Professor Simon Pope

Professor Simon Pope

Professor of Inorganic Chemistry and Director of PGR

School of Chemistry

Email:
popesj@cardiff.ac.uk
Telephone:
+44 (0)29 2087 9316
Fax:
+44 (0)29 2087 4030
  • Development of new ligand scaffolds for d- and f-block coordination chemistry
  • Design and synthesis of luminescent probes based on multifunctional metal complexes aimed at biologically important targets
  • Developing responsive bimodal imaging agents for fluorescence microscopy and MRI applications
  • Investigations into the attachment of functionalized lumophores onto gold and silver nanoparticles
  • Studies into novel hybrid materials for photovoltaic applications

For more information, click on the 'Research' tab above.

PhD University of Southampton (1999, G. Reid). Postdoctoral Research Associate, University of Bristol (2000-2, M. D. Ward. Postdoctoral Research Associate, University of Manchester (2002-6, S. Faulkner). Appointed as Lecturer, Cardiff, in 2006.

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CH2117 Environmental Chemistry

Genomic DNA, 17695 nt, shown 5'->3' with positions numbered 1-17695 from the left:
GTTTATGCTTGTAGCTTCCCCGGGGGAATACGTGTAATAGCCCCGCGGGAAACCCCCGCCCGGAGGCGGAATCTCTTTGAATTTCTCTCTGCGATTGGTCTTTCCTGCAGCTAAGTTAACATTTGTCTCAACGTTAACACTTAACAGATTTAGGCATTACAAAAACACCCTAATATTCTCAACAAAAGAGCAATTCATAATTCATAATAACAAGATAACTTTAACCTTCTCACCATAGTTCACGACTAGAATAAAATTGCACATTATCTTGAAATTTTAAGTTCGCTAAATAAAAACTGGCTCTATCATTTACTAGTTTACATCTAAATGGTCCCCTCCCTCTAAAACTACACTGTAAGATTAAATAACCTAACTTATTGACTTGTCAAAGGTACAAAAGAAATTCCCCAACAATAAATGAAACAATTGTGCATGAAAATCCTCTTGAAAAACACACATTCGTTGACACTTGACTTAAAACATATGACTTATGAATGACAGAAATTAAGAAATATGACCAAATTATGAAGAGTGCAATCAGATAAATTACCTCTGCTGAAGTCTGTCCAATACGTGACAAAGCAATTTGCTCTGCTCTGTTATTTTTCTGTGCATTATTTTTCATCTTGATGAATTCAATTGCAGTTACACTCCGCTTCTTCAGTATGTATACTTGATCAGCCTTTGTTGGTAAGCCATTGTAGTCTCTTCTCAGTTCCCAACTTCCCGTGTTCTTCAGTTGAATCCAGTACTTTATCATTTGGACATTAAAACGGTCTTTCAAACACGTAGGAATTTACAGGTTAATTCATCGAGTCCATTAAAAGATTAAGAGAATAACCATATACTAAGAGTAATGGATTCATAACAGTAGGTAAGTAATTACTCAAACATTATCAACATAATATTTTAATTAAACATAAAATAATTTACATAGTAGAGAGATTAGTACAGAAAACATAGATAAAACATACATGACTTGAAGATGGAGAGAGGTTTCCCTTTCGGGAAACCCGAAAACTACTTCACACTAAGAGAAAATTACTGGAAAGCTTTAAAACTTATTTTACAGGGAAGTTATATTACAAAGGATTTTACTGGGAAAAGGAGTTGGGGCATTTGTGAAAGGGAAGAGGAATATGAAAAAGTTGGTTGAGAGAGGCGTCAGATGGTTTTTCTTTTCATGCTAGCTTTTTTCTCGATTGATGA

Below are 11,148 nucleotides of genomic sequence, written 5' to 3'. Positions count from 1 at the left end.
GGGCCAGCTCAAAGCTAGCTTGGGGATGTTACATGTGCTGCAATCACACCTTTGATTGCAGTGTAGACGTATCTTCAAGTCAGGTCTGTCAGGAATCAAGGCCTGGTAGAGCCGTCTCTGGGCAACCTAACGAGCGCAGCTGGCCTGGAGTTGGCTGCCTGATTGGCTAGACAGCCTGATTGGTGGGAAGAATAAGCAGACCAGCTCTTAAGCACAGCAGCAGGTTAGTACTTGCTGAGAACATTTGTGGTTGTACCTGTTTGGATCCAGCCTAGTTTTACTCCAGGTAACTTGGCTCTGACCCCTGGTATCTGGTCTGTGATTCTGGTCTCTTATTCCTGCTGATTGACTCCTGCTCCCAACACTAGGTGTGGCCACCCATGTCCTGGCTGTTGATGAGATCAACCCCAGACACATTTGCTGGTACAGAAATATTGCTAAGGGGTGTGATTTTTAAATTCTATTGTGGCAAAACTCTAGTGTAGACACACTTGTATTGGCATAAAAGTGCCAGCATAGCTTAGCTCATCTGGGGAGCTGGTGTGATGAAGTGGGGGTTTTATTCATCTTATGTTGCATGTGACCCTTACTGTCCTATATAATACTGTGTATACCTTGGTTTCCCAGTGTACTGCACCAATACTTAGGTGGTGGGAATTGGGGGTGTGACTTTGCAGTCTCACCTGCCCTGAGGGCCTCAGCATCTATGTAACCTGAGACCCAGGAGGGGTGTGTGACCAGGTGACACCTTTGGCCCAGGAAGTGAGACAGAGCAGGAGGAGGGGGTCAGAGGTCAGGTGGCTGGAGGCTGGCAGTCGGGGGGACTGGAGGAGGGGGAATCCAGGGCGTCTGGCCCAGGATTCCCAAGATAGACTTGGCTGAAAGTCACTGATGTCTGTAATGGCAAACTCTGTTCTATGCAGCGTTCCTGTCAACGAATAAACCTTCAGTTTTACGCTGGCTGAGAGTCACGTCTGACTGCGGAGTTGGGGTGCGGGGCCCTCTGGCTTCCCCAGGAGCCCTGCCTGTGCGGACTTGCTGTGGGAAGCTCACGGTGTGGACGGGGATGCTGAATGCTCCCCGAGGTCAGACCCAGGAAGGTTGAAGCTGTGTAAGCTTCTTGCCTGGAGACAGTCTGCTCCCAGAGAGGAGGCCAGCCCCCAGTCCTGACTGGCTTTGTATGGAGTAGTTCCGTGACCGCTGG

CH3202 Applications of Molecular Spectroscopy

CH3307 Advanced Spectrscopy and Diffraction

CH3403 Biomedical Imaging Techniques and Molecular Probes

Details of each module is available in course finder

  • development of new ligand scaffolds for d- and f-block coordination chemistry
  • design and synthesis of luminescent probes based on multifunctional metal complexes aimed at biologically important targets
  • developing responsive bimodal imaging agents for fluorescence microscopy and MRI applications
  • investigations into the attachment of functionalized lumophores onto gold and silver nanoparticles
  • studies into novel hybrid materials for photovoltaic applications

All of the work undertaken in our group involves a wide variety of synthetic chemistry with a strong emphasis on photophysical characterisation. The general theme of the work is the design of responsive multifunctional molecules. These can be sensors or probes for a variety of applications ranging from targeted biomedical imaging to the detection of toxic organic residues in drinking water. In all cases we aim to use an understanding of the photophysical properties of metal-based coordination compounds as a design tool. For example, we recently reported a luminescent europium complex which selectively binds zinc in physiological conditions. This fundamentally alters the emissive properties of the probe due to the modulation of the inner sphere coordination environment.